There was a general trend that the thrips population in mature leaf galls increased following increase in young leaves available, which in turn was associated with the rainfall rate (Fig. 2). The average number of thrips per gall peaked 3 times, on 18 Dec 2010, 9 Mar 2011, and 17 May 2011 with thrips numbers of 96, 85, and 125.6, respectively. The first thrips population peak occurred 4 wk after the peak in the number of young leaves per plant on 21 Nov 2010, which was 3 wk after the rainfall peak that occurred on 24 Oct 2011. Similarly, the second and third population peaks occurred 2 wk after the peak in the number of young leaves per plant that was observed on 12 Feb 2011 and 20 Apr 2011 respectively; about 4 wk after the rainfall had peaked.

Populations of C. polyalthiae fluctuated throughout the year and peaked 3 times during the study, following the peaks in the number of young leaves that occurred 2 to 4 wk earlier. This was similar to the population dynamics of Crotonothrips dantahasta on Memecylon edule (Melastomataceae), and of Teuchothrips longus on Pavetta hispidula (Rubiaceae), both of which were influenced by the presence of young leaves (Ananthakrishnan & Raman 1989). Both hosts produce new leaves for a period of 7 mo and the populations of C. dantahasta and T. longus were also high during the same 7 mo. In addition, the emergence of adult thrips coincided with the availability of new leaf growth.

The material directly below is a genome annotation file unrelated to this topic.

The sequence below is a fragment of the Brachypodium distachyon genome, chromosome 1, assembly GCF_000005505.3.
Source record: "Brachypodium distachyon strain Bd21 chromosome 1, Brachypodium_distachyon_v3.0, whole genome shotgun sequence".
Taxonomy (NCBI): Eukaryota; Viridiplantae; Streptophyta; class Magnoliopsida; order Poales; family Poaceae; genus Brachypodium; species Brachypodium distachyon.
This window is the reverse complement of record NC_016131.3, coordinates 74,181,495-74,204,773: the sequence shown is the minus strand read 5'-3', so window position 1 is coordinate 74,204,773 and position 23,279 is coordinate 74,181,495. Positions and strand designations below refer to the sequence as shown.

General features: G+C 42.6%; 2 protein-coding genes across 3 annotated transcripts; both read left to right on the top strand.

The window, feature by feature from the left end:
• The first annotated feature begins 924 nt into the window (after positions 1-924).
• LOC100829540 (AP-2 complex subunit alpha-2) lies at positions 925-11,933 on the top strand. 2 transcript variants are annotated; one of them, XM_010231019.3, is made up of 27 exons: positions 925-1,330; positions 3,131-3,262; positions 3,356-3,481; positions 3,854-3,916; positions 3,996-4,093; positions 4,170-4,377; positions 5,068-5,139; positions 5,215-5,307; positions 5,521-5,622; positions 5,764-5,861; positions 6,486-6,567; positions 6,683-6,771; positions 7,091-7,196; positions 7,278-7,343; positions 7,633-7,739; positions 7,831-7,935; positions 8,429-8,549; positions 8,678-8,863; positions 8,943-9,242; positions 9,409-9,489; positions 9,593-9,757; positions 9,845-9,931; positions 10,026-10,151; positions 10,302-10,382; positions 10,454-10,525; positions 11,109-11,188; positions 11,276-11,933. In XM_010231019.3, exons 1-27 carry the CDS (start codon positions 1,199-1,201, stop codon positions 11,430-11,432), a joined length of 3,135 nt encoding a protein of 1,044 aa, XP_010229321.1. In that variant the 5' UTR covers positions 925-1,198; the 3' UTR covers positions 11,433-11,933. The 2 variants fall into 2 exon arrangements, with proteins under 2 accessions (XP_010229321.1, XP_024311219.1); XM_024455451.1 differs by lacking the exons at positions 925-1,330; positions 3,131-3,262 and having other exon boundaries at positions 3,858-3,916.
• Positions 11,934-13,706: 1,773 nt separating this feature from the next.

Fig. 2.

Average number of Crotonothrips polyalthiae (mature and immature stages) found within each gall sample, rainfall rate, and the number of young leaves per Polyalthia longifolia tree (Makassar, 14 Aug 2010–25 Jul 2011). Thrips and young leaves expressed in numbers and rainfall accumulation in mm per 2 weeks.


The number of young leaves produced was affected by the rainfall. The number of young leaves peaked 3 to 4 wk after the peaks in the rainfall. The thrips populations were generally higher during the rainy season than the dry season. This is probably because of the abundance of young leaves available for gall-induction. Besides that the leaves produced during the rainy season probably have better quality suitable for higher fecundity of the thrips. The thrips complete their life cycle inside the gall, therefore, they are not directly exposed to rain. This is contrary to those thrips that do not live in galls, such as Frankliniella occidentalis and species of the genus Thrips. Population growth in these thrips is hampered by rain, because many of the eggs, larvae, and pupae are washed off the plants or killed by raindrops (Boissot et al. 1998; Kirk 1997; Room & Wardhaugh 1977). During the dry season, however, the gall thrips populations remain relatively low, due to the low number of young leaves available. Other than the rainfall, thrips population fluctuation is also affected by biotic factors such as predators and parasitoids (Ananthakrishnan & Raman, 1989; Ramachandran et al. 2001). We observed the presence of anthocorids feeding on the eggs, larvae, and adults of C. polyalthiae within galls. Dry, galled leaves remained on Polyalthia plants long after they were abandoned by the thrips, in contrast to the leaves galled by Gynaikothrips ficarum on Ficus that commonly drop off prematurely (Buss 2003).